Our seas and oceans form over 70 per cent of the planet’s surface and sustain 80 per cent of all life forms on the planet. The earth’s largest ecosystem is the primary source of proteins for more than three billion people, acts as the planet’s largest carbon sink and generates half of the oxygen we breathe. But above all, they sustain several blue economy sectors including maritime transport.

Maritime transport represents over 80 per cent of global goods transportation, moves one third of intra-EU trade, and carries almost 420 million passengers to and from EU ports. It accounts for 9 per cent of EU jobs, 17 per cent of the GVA and 21 per cent of the profits in the EU Blue Economy.

Maritime transport in the Mediterranean is one of the busiest worldwide, handling 20 per cent of global seaborne trade, 10 per cent of world containers and over 200 million passengers. In spite of the still unfolding effects of Brexit and the COVID-19 crisis on the EU maritime transport, this sector is expected to grow both in number of routes and traffic intensity. Malta, which is right in the center of the north-south and east-west routes, will undoubtedly take its fair share of this growth.  The expected growth of sea transport led by a growing global demand will come at an environmental cost if corrective measures are not taken.

The sector’s contribution to rising CO2 emissions, pollution, marine litter, underwater noise, discharging waste at sea, risk of oil spills, and introduction of invasive alien species will increase dramatically by 2050 if sustainability is not mainstreamed into the whole sector.

The EU Green Deal’s objective of 90 per cent reduction in greenhouse gas emissions by 2050 identifies this sector’s emissions as an issue to be dealt with. In 2018, the International Maritime Organisation (IMO) set an objective to reduce absolute GHG emissions by at least 50 per cent by 2050 (compared to 2008). The present lack of agreement and the disruption of negotiations by the pandemic, still leaves an ambition gap between the EGD and the IMO target. But whatever the target, the main challenge for maritime shipping over the current decade is to prepare for and urgently start the path to decarbonisation.

More and cleaner transport alternatives are needed

More and cleaner transport alternatives are needed, and this makes it paramount for the sector to move to a more sustainable and a greener maritime transport by improving energy efficiency of ships and by shifting to alternative fuels to reduce its environmental impact.

Having said that, shipping is the most carbon-efficient means of transport when compared to transport by air or land. In fact international shipping accounts for less than 3 per cent of annual global CO2 emissions and produces less exhaust gas emissions - including nitrogen oxides, hydrocarbons, carbon monoxide and sulphur dioxide - for each tonne transported per kilometre than air or road transport. Consequently, maritime transport can also offer a crucial contribution to decarbonisation by shifting land and air transport to sea if and when appropriate.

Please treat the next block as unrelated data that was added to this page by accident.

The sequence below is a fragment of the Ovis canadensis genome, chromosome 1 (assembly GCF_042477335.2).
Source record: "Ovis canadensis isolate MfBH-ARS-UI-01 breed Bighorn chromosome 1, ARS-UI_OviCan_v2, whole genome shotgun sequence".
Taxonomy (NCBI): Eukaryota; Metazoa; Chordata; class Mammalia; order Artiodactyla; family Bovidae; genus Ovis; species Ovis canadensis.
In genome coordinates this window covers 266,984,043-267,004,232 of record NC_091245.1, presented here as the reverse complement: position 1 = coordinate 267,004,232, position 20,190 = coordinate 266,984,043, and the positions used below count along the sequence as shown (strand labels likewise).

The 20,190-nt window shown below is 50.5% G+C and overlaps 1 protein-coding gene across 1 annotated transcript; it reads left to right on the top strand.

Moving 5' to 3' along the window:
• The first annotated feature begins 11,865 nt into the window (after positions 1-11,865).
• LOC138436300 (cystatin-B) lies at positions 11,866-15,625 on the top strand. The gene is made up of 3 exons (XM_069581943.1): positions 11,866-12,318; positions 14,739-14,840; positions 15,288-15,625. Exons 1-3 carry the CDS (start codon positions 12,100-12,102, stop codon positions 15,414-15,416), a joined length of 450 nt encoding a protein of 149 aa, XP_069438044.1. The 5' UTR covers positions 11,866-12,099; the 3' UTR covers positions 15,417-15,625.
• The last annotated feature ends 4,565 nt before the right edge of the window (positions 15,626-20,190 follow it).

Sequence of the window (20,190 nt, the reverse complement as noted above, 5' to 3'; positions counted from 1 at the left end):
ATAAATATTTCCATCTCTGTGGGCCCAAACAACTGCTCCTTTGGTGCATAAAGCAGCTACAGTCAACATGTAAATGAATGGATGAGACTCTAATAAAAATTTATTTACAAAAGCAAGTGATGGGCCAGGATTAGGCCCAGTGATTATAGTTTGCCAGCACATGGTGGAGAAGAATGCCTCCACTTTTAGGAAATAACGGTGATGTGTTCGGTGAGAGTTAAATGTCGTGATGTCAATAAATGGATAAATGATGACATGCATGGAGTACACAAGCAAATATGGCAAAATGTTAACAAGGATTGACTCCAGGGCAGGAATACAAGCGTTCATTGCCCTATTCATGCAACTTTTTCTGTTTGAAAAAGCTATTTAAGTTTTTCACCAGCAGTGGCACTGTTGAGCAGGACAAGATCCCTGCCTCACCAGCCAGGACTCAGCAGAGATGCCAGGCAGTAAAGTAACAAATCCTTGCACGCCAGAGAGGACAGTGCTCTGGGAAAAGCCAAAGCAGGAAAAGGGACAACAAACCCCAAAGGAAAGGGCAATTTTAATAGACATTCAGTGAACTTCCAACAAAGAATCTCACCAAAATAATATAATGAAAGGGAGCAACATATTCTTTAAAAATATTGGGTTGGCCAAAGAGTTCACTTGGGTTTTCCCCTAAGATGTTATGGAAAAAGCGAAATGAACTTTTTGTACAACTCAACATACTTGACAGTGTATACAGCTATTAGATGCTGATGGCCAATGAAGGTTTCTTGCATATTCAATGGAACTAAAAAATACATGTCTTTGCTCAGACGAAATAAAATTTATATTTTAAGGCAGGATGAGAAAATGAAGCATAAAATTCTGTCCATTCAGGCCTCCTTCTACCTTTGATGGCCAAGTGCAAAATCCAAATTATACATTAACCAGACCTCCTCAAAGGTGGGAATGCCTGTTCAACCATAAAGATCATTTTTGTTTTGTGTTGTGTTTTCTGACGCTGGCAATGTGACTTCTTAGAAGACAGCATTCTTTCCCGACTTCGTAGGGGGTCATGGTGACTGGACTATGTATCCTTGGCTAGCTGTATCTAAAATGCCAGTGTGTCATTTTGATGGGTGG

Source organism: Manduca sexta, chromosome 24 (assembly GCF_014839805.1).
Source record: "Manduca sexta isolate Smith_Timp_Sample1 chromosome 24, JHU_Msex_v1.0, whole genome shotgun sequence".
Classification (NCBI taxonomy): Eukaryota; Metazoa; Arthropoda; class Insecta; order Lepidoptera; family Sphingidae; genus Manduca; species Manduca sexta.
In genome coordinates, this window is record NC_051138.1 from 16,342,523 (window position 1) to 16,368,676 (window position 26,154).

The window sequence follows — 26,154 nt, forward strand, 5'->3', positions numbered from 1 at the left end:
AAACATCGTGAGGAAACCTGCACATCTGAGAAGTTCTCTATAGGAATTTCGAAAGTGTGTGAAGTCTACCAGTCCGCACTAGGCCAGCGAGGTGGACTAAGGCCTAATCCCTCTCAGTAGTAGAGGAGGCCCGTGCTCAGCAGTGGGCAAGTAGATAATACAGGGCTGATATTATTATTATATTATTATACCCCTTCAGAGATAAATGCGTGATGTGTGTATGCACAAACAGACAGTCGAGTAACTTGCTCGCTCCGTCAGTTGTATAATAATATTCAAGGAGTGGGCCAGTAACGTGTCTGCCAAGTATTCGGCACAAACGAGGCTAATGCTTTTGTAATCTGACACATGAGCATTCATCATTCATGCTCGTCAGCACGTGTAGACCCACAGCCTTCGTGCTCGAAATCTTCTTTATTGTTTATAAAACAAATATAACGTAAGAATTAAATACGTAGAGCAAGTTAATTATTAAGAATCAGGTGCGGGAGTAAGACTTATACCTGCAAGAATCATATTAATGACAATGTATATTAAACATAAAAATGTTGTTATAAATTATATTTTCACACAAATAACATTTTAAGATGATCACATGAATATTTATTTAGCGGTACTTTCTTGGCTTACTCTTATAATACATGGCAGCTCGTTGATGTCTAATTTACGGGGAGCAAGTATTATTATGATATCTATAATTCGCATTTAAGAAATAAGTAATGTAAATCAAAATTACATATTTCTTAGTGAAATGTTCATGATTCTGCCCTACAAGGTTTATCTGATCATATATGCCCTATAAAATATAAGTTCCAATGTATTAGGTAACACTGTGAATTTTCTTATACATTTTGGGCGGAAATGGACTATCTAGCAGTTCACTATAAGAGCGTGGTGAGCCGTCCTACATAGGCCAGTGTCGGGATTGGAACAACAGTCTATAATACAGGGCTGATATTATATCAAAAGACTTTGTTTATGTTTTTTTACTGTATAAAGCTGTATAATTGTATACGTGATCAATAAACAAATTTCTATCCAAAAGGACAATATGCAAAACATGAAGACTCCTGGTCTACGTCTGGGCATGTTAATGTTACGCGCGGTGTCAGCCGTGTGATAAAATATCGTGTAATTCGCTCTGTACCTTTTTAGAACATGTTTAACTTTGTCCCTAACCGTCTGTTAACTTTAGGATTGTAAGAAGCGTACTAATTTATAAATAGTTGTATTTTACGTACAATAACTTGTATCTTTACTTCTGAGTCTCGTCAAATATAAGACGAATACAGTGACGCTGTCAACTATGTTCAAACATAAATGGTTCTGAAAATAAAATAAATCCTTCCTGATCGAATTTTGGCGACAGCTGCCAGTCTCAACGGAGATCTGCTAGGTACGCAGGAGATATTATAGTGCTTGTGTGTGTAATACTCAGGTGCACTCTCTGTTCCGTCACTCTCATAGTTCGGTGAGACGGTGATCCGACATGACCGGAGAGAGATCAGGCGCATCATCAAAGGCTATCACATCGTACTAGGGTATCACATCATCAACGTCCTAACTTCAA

In recent years, despite the growth in total fleet tonnage, the increase in bigger vessel size combined with the recycling of less efficient vessels contributed to a limited reduction in CO2 emissions. As more environmentally efficient ships replace older and less efficient ones, further gains can be expected. However, these marginal improvements are not enough to significantly decrease overall carbon-dioxide emissions.

Given the lifetime of vessels, a first wave of zero emission vessels needs to be technologically and commercially verified by 2030, ready to upscale deployment in the following decades.

New generation vessels will undoubtedly demand and rely on a large scale supply and a large-scale uptake of carbon-neutral fuels in order to achieve the 2050 reduction goals. Until such time that this is made possible, there are already on the market a number of bridging solutions that are fuel-flexible.

As part of the EU Green Deal, the Commission also launched its Sustainable and Smart Mobility Strategy for Europe mostly based on digitalisation, automation, and the use of new technologies. In the not so far away future we will be seeing more sustainable multimodal transport systems for both passengers and freight; more recharging and refuelling infrastructure for zero emission vehicles including ships, boats, and ferries; better equipped ports; the deployment of alternative marine fuels; the production and use of Autonomous and Sustainable Ships and Shipping; and more real-time monitoring of decarbonisation efforts across the blue economy sectors in Europe.

Specifically for the Mediterranean, the Commission is pushing to designate and replicate the success of existing Emission Control Areas. By 2030, this could reduce emissions of SO2 and NOx from international shipping by 80 per cent and 20 per cent respectively.

Ensuring the maritime transport’s contribution to meet the EU’s ambitious target of being the first climate-neutral continent by 2050 depends on all stakeholders of the sector working together. It will depend on all stakeholders embracing and not resisting the urgently needed change. This is one of the biggest challenges that maritime transport has to face. But this is also a great opportunity for the sector to contribute environmentally and to benefit economically at the same time.

Karmenu Vella is a former EU Commissioner

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